Amazing Andromeda Galaxy

October 3, 2006
Amazing Andromeda Galaxy
The Andromeda galaxy, in a new composite image from NASA´s Galaxy Evolution Explorer and the Spitzer Space Telescope. Image credit: NASA/JPL-Caltech

The many "personalities" of our great galactic neighbor, the Andromeda galaxy, are exposed in this new composite image from NASA's Galaxy Evolution Explorer and the Spitzer Space Telescope.

The wide, ultraviolet eyes of Galaxy Evolution Explorer reveal Andromeda's "fiery" nature -- hotter regions brimming with young and old stars. In contrast, Spitzer's super-sensitive infrared eyes show Andromeda's relatively "cool" side, which includes embryonic stars hidden in their dusty cocoons.

Galaxy Evolution Explorer detected young, hot, high-mass stars, which are represented in blue, while populations of relatively older stars are shown as green dots. The bright yellow spot at the galaxy's center depicts a particularly dense population of old stars.

Swaths of red in the galaxy's disk indicate areas where Spitzer found cool, dusty regions where stars are forming. These stars are still shrouded by the cosmic clouds of dust and gas that collapsed to form them.

Together, Galaxy Evolution Explorer and Spitzer complete the picture of Andromeda's swirling spiral arms. Hints of pinkish purple depict regions where the galaxy's populations of hot, high-mass stars and cooler, dust-enshrouded stars co-exist.

Located 2.5 million light-years away, the Andromeda is our largest nearby galactic neighbor. The galaxy's entire disk spans about 260,000 light-years, which means that a light beam would take 260,000 years to travel from one end of the galaxy to the other. By comparison, our Milky Way galaxy's disk is about 100,000 light-years across.

This image is a false color composite comprised of data from Galaxy Evolution Explorer's far-ultraviolet detector (blue), near-ultraviolet detector (green), and Spitzer's multiband imaging photometer at 24 microns (red).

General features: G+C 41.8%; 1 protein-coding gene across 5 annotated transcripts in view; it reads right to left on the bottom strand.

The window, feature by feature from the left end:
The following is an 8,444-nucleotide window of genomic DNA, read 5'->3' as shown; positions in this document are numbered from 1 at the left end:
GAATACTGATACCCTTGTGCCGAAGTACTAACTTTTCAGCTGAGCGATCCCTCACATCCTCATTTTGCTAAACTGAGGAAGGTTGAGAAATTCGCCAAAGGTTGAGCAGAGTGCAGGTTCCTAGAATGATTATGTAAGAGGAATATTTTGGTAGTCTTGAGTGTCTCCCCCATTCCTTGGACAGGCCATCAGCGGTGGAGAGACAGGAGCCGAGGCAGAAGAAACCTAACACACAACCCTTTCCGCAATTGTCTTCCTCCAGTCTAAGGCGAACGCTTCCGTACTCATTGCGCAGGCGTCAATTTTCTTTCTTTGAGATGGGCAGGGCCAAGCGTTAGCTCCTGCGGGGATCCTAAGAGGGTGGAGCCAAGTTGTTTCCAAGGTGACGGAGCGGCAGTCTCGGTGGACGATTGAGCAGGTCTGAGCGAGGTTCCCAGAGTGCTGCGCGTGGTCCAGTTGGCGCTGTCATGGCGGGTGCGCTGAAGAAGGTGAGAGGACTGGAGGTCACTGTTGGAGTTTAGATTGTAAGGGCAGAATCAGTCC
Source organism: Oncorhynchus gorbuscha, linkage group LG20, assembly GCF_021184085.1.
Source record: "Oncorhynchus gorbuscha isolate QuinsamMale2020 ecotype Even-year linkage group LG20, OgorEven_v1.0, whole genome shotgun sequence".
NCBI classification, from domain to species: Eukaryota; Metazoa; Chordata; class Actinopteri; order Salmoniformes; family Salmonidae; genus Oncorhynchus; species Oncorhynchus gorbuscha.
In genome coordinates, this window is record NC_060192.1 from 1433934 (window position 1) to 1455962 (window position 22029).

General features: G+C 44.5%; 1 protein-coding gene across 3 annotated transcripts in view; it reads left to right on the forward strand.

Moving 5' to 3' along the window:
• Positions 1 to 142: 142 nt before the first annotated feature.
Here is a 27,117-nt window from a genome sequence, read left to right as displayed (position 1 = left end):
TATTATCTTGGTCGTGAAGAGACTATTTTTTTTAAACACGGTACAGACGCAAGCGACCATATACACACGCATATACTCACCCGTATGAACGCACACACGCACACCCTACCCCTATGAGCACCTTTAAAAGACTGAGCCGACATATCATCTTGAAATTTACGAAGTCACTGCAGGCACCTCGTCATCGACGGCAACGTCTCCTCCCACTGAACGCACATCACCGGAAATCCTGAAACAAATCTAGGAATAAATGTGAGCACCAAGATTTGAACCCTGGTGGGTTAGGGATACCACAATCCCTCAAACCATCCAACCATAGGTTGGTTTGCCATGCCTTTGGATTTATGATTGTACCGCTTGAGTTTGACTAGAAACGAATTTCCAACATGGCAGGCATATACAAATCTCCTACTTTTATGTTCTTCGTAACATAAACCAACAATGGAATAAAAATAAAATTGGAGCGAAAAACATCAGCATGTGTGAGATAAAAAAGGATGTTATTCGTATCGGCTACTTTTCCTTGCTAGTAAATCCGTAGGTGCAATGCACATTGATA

Source: NASA, by Whitney Clavin

Explore further: NASA missions harvest a passel of 'pumpkin' stars

Related Stories

NASA missions harvest a passel of 'pumpkin' stars

October 27, 2016

Astronomers using observations from NASA's Kepler and Swift missions have discovered a batch of rapidly spinning stars that produce X-rays at more than 100 times the peak levels ever seen from the sun. The stars, which spin ...

What is galactic evolution?

October 7, 2016

On a clear night, you can make out the band of the Milky Way in the night sky. For millennia, astronomers looked upon it in awe, slowly coming to the realization that our Sun was merely one of billions of stars in the galaxy. ...

Using oxygen as a tracer of galactic evolution

October 7, 2016

A new study led by University of California, Riverside astronomers casts light on how young, hot stars ionize oxygen in the early universe and the effects on the evolution of galaxies through time.

UMass Amherst leads international astronomical camera project

October 19, 2016

New discoveries in star formation, galaxy cluster physics, ultra-deep galactic exploration and magnetic field surveys of the universe are coming soon, say a team of astronomers led by Grant Wilson at the University of Massachusetts ...

Recommended for you

How planets like Jupiter form

October 28, 2016

Young giant planets are born from gas and dust. Researchers of ETH Zürich and the Universities of Zürich and Bern simulated different scenarios relying on the computing power of the Swiss National Supercomputing Centre ...

A dead star's ghostly glow

October 27, 2016

The eerie glow of a dead star, which exploded long ago as a supernova, reveals itself in this NASA Hubble Space Telescope image of the Crab Nebula. But don't be fooled. The ghoulish-looking object still has a pulse. Buried ...


Please sign in to add a comment. Registration is free, and takes less than a minute. Read more

Click here to reset your password.
Sign in to get notified via email when new comments are made.